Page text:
China Says It Has Figured Out How To Identify People Who Use AirDrop

China Says It's Figured Out How To Identify People Who Use AirDrop

( – Chinese officials recently announced that state-affiliated experts in Beijing at the Wangshen Dongjian Justice Appraisal Institute found a way to identify people who use Apple AirDrop to share information they do not want to be seen by the Chinese government. Device logs on Apple iPhones are encrypted, which has troubled the Chinese Communist Party (CCP) for several years. Back in 2022, media outlets reported that iPhone users were using AirDrop to share leaflets that contained criticism of the government. The justice bureau of Beijing’s municipal government said in a statement that the breakthrough solved the problem of transmitting “inappropriate information with anonymous traceability.”

The institute did not report the arrest of any individuals for information sharing since they cracked the code. However, the statement also said that the new method has helped detect and resolve cases and has “effectively helped police ascertain several case suspects,” according to CBS News. The 2022 reports of sharing anonymous information via AirDrop were thought to be related to banners that were hung during a protest demanding President Xi Jinping’s removal. Apple has complied with many of China’s demands that keep its citizens from collectively communicating their grievances with the government. In 2022, the company released an update that limited users to just 10 minutes of receiving files from unknown contacts before shutting off. The change was designed to prevent strangers from sharing information.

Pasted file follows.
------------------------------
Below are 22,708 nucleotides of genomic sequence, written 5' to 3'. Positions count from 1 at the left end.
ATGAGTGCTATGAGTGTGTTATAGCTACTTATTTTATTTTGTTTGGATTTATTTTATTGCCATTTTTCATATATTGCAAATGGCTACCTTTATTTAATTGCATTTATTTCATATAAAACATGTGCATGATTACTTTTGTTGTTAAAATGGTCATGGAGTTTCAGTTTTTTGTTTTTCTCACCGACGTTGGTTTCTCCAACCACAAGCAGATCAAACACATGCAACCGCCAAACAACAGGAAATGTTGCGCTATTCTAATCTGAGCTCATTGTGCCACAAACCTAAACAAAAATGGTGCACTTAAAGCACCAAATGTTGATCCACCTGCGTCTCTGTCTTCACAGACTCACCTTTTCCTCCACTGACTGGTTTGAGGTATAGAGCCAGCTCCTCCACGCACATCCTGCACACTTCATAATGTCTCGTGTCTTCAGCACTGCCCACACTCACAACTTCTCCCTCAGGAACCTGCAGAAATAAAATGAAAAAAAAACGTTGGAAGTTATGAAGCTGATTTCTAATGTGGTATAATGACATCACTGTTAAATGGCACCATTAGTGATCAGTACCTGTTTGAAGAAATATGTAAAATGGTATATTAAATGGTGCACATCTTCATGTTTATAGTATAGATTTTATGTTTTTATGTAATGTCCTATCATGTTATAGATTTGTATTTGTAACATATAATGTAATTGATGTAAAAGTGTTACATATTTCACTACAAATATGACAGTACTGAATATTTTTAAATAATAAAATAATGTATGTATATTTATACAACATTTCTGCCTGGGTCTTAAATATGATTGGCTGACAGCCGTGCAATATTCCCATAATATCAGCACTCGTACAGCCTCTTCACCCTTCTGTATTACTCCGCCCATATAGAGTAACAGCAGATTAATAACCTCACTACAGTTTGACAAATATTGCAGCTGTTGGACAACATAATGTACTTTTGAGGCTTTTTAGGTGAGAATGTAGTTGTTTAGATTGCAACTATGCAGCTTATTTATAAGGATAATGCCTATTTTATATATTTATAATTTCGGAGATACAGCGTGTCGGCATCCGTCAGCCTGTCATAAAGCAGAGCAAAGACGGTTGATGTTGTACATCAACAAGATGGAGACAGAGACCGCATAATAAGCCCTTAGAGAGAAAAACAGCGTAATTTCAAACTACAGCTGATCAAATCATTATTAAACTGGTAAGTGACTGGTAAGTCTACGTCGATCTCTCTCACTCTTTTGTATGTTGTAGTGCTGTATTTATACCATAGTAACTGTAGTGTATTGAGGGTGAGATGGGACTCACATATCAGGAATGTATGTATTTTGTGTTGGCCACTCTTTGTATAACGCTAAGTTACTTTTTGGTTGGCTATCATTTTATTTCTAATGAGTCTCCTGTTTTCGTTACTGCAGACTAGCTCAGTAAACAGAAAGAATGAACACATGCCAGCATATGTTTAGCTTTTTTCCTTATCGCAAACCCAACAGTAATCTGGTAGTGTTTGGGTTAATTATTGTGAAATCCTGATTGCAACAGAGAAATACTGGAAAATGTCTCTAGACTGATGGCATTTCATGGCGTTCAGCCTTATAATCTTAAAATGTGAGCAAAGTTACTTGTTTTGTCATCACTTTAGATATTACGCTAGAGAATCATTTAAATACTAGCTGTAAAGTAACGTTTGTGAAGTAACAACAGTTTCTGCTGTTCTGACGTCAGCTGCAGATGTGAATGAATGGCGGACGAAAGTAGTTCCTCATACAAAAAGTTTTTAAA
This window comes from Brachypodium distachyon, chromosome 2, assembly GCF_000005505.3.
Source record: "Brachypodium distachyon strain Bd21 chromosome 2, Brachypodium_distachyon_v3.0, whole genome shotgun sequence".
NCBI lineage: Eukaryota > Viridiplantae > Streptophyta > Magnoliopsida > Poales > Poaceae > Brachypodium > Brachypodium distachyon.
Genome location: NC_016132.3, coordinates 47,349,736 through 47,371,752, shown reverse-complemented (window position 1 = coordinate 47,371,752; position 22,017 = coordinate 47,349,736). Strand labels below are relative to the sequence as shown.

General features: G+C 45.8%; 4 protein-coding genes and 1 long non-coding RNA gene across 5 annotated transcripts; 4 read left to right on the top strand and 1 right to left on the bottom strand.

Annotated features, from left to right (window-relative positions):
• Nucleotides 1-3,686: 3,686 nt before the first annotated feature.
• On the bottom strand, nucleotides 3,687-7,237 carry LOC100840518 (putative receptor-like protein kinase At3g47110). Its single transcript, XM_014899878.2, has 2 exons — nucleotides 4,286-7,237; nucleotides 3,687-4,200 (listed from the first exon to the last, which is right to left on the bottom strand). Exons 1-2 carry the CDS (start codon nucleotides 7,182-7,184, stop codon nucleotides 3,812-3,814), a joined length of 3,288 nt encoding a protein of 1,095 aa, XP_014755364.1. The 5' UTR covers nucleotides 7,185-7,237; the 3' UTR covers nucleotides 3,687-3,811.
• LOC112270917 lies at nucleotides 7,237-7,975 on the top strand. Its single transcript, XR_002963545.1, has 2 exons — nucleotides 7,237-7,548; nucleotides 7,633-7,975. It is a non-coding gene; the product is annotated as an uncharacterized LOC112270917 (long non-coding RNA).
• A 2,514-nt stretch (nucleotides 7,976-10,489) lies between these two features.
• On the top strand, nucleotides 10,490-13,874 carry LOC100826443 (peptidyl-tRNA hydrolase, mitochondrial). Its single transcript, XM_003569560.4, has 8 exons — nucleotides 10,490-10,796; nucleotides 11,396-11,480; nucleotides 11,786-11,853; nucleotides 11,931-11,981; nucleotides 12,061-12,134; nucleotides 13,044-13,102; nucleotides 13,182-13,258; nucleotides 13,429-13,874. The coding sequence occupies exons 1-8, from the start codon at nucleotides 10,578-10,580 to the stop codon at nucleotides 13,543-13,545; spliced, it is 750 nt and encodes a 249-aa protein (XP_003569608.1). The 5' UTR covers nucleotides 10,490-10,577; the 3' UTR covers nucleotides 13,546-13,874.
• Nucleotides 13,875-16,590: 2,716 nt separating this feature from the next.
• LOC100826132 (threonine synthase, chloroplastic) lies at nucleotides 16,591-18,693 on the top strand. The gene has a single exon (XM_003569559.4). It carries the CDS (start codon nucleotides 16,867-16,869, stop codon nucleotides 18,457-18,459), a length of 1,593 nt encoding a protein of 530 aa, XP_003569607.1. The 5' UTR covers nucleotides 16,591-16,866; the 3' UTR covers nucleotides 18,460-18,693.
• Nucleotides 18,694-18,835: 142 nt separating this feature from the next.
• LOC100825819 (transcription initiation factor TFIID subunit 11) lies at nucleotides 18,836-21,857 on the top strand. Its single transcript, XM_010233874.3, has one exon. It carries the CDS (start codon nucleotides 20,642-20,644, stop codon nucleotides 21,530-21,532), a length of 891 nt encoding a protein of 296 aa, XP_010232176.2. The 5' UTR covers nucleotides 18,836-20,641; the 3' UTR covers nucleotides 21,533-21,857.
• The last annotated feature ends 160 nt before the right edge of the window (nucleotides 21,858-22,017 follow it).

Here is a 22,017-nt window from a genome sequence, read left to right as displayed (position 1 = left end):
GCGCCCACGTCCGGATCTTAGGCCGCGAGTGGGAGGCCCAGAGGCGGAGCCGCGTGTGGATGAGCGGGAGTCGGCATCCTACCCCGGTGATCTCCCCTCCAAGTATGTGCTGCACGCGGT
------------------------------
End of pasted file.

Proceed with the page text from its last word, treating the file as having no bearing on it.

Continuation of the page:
Apple’s compliance with China’s demands has prompted widespread criticism of the company. In October 2023, Apple began requiring app developers to submit their Internet Content Provider (ICP) to the CCP to be listed on China’s version of the Apple App Store. This change closed a loophole that allowed Chinese iPhone users to utilize VPNs to download YouTube and other apps like Facebook and WhatsApp, all of which are banned in China. App developers wishing to obtain an ICP license are now required to have Chinese back-end hosts to be included in the App Store.

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